South African Brewer Tackles Climate Change

Mega-brewer SAB Miller sent delegates to climate summit in Peru, says it is one of many private companies taking their own steps to fight climate change More

Indonesia Reports Increase in Citizens Joining Islamic State

Officials say more than 350 of its citizens are now in Syria or Iraq to fight with Islamic State - 50 more than last month More

This forum has been closed.
Comments
     
There are no comments in this forum. Be first and add one

Featured Videos

Your JavaScript is turned off or you have an old version of Adobe's Flash Player. Get the latest Flash player.
Will Pakistan School Shooting Galvanize Pakistan Against Extremism?i
X
Ayesha Tanzeem
December 17, 2014 11:54 AM
The attack on a military school in Pakistan’s northwest city of Peshawar left 141 dead, including 132 children. Strong statements of condemnation poured in from across the world. The country announced three days of mourning, and the leadership, both political and military, promised retribution. VOA's Ayesha Tanzeem looks at how likely the Pakistani government is to clamp down on all extremist groups.
Video

Video Will Pakistan School Shooting Galvanize Pakistan Against Extremism?

The attack on a military school in Pakistan’s northwest city of Peshawar left 141 dead, including 132 children. Strong statements of condemnation poured in from across the world. The country announced three days of mourning, and the leadership, both political and military, promised retribution. VOA's Ayesha Tanzeem looks at how likely the Pakistani government is to clamp down on all extremist groups.
Video

Video ‘Anti-Islamization’ Marches Increase Tensions In Germany

Anti-immigrant rallies in Germany have been building in recent weeks, peaking Monday night in the city of Dresden where tens of thousands of people turned out to demonstrate against what they call the ‘Islamization’ of the West. Germany has offered asylum to more Syrian refugees than any other country, and this appears to have set off the protests. Henry Ridgwell reports from London.
Video

Video Aceh Rebuilt Decade After Tsunami, But Scars Remain

On December 26, 2004 there was an earthquake in the Indian Ocean so powerful it caused the Earth’s axis to wobble a few centimeters. Onshore on the island of Sumatra, the resulting tsunami was devastating. A decade later, VOA Correspondent Steve Herman reports from Banda Aceh, Indonesia, where although there is little remaining evidence of the physical devastation, the psychological scars among survivors remain.
Video

Video Refugees Living in Kenya Long for Peace in the Home Countries

Kenya is host to numerous refugees seeking safe haven from conflict. Immigrants from Somalia face challenges in their new lives in Kenya. Ahead of International Migrants Day (December 18) Lenny Ruvaga has more for VOA News from the Kenyan capital.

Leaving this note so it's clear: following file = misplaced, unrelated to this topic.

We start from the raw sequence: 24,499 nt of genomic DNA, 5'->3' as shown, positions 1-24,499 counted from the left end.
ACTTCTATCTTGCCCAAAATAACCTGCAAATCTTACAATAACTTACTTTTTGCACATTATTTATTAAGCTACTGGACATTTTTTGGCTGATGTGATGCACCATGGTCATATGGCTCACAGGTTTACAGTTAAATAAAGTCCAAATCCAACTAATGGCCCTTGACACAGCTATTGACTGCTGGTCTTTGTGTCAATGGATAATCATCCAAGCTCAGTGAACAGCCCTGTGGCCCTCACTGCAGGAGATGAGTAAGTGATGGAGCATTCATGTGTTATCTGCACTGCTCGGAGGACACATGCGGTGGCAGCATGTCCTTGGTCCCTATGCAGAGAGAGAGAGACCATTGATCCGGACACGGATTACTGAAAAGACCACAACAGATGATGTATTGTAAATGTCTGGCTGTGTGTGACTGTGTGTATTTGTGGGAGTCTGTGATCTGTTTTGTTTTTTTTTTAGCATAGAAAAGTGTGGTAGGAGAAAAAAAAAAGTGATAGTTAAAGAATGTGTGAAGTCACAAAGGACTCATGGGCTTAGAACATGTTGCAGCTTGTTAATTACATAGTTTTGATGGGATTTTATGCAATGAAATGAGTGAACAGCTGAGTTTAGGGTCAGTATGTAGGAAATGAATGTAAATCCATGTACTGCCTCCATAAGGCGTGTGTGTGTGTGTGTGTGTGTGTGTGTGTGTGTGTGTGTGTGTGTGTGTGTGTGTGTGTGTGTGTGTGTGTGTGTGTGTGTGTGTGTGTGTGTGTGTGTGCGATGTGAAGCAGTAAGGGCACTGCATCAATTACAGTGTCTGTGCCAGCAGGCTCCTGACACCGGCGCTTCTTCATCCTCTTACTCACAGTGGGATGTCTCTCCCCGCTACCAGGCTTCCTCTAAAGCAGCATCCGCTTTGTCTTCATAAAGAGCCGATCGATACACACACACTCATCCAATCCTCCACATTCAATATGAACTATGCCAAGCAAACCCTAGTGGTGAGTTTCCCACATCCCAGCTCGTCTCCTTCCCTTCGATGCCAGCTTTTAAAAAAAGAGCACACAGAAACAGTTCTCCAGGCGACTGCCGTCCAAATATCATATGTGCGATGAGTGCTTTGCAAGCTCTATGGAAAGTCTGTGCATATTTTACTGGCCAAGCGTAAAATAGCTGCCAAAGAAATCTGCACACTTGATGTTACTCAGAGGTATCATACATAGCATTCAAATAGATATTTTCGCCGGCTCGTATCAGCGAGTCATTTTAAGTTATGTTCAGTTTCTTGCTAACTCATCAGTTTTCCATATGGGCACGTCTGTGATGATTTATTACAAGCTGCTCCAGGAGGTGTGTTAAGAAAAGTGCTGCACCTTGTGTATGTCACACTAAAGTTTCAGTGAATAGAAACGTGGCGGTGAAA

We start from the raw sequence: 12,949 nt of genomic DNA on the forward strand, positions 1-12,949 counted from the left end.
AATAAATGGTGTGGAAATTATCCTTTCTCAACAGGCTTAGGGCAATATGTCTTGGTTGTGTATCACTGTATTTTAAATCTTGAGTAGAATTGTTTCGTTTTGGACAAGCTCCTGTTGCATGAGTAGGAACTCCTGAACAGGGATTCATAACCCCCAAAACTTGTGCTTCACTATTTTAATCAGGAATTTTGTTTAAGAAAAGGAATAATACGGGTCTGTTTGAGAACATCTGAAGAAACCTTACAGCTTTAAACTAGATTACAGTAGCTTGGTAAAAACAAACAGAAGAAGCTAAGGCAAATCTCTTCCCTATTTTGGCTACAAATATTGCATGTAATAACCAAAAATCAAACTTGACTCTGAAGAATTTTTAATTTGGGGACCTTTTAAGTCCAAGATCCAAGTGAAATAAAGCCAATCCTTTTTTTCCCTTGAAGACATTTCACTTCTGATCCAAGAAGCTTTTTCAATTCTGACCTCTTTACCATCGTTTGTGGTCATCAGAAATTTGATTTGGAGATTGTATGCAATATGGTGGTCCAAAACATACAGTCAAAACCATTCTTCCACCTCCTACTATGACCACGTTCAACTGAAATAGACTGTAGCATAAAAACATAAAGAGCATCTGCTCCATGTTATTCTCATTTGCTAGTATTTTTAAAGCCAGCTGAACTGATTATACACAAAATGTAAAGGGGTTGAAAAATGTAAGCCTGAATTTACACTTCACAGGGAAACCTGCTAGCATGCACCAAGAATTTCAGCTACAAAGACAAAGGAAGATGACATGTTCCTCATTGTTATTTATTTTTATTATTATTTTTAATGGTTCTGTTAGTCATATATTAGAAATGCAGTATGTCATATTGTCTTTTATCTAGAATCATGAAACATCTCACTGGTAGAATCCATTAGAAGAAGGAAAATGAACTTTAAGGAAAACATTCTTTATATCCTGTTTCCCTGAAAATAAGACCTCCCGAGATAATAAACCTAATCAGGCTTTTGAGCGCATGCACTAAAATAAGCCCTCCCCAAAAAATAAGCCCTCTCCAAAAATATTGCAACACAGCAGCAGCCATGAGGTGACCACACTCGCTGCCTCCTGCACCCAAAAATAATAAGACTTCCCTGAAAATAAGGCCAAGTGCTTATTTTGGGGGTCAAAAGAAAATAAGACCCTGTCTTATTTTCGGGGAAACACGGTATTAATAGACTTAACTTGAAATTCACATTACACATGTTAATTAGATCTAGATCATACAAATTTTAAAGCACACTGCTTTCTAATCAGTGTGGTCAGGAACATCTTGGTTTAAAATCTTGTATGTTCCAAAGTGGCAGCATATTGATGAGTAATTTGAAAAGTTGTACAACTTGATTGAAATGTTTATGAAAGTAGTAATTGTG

Video

Video Turkey's Authoritarianism Dismays Western Allies

The Turkish government has been defiant in the face of criticism at home and abroad for its raids targeting opposition media. The European Union on Monday expressed dismay after President Recep Tayyip Erdogan lashed out at Brussels for criticizing his government's action. Turkey's bid to be considered for EU membership has been on hold while critics accuse the NATO ally of increasingly authoritarian rule. Zlatica Hoke reports.
Video

Video US-China Year in Review: Hong Kong to Climate Change

The United States is pushing for a code of conduct to resolve territorial disputes in the South China Sea as it works to improve commercial ties with Beijing. VOA State Department correspondent Scott Stearns reports on a year of U.S. policy toward China from Hong Kong to climate change.
Video

Video Japanese Leader’s Election Win Raises Potential for Conflict with Neighbors

Japan’s Prime Minister Shinzo Abe and his allies easily won a two-thirds majority in parliament Sunday, even though the country has slipped into recession under his conservative policies. VOA’s Brian Padden reports from Seoul, that the prime minister’s victory will empower him to continue economic reforms but also pursue a nationalist agenda that will likely increase tensions with Japan’s neighbors.
Video

Video Nuba Mountain Families Hide in Caves to Escape Aerial Bombings

Despite ongoing peace talks between Sudan's government and the rebel Sudan People’s Liberation Movement-North, or SPLM-N, daily aerial attacks continue in South Kordofan province’s Nuba Mountains. Adam Bailes was there and reports for VOA that government forces are targeting civilian areas, rather than military positions, with their daily bombardments.

All About America

AppleAndroid